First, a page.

Publicado em /09/1993 EN
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Chemotaxis of Azospirillum lipoferum Sp 59b and Azospirillum brasilense Sp 7 and Sp CD to malate and to the aromatic substrates benzoate, protocatechuate, 4-hydroxybenzoate, and catechol was assayed by the capillary method and direct cell counts. A. lipoferum required induction by growth on 4-hydroxybenzoate for positive chemotaxis to this compound. Chemotaxis of Azospirillum spp. to all other substrates did not require induction. Maximum chemotactic responses for most aromatic compounds occurred at concentrations of 1 to 10 mM for A. lipoferum and 100 μM to 1 mM for A. brasilense. Threshold levels of these chemoattractants ranged from nanomolar to micromolar, with A. brasilense Sp CD showing the lowest threshold levels for the substrates tested. Benzoate was the strongest chemoattractant tested, with threshold concentrations in the nanomolar to picomolar range for all strains. Azospirillum spp. clearly have more sensitive chemosensory mechanisms for certain aromatic substrates than previously reported in some other soil bacteria. This sensitivity allows Azospirillum spp. to detect and respond to aromatic substrates at concentrations relevant to the soil and rhizosphere environments. The ability to detect such low concentrations of aromatic compounds in soils may confer advantages in survival and colonization of the rhizosphere by Azospirillum species.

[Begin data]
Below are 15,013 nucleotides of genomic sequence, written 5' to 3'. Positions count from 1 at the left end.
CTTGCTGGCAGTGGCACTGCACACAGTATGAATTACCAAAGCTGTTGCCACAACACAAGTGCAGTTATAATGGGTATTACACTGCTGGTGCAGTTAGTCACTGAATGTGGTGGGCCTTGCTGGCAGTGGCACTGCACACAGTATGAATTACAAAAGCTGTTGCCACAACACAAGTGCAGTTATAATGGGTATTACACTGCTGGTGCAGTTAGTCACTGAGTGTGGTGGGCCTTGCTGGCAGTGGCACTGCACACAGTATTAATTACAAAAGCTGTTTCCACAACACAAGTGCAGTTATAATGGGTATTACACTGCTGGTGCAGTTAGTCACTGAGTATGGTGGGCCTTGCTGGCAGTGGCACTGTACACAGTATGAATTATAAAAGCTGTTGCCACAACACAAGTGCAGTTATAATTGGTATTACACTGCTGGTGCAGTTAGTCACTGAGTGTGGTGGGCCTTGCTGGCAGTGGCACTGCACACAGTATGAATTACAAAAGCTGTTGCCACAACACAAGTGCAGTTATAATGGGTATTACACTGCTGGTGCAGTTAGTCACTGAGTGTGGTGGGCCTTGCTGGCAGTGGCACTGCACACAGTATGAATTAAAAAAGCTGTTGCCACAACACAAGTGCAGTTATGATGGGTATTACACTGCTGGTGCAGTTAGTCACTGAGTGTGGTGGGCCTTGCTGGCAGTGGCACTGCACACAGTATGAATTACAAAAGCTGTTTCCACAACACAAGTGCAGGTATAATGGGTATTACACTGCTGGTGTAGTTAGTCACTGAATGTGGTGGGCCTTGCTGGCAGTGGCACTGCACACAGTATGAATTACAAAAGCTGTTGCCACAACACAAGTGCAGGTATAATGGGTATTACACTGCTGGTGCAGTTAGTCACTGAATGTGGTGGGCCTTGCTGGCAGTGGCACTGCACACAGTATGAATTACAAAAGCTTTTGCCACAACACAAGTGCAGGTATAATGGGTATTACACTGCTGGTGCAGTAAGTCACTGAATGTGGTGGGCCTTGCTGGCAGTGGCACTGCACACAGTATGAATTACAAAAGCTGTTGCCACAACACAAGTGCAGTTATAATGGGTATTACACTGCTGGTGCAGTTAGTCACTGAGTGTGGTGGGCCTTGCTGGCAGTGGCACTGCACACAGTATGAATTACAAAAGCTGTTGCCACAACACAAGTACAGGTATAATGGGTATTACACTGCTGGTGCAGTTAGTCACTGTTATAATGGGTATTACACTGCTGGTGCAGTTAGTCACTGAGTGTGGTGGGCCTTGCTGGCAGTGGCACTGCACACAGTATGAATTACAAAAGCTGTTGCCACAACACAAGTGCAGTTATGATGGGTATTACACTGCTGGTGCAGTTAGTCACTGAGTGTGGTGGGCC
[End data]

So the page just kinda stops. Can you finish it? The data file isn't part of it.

PRT1 of Arabidopsis Is a Ubiquitin Protein Ligase of the Plant N-End Rule Pathway with Specificity for Aromatic Amino-Terminal Residues1

Stary, Susanne; Yin, Xiao-jun; Potuschak, Thomas; Schlögelhofer, Peter; Nizhynska, Victoria; Bachmair, Andreas
Fonte: The American Society for Plant Biologists Publicador: The American Society for Plant Biologists
Tipo: Artigo de Revista Científica
Publicado em /11/2003 EN
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36.25%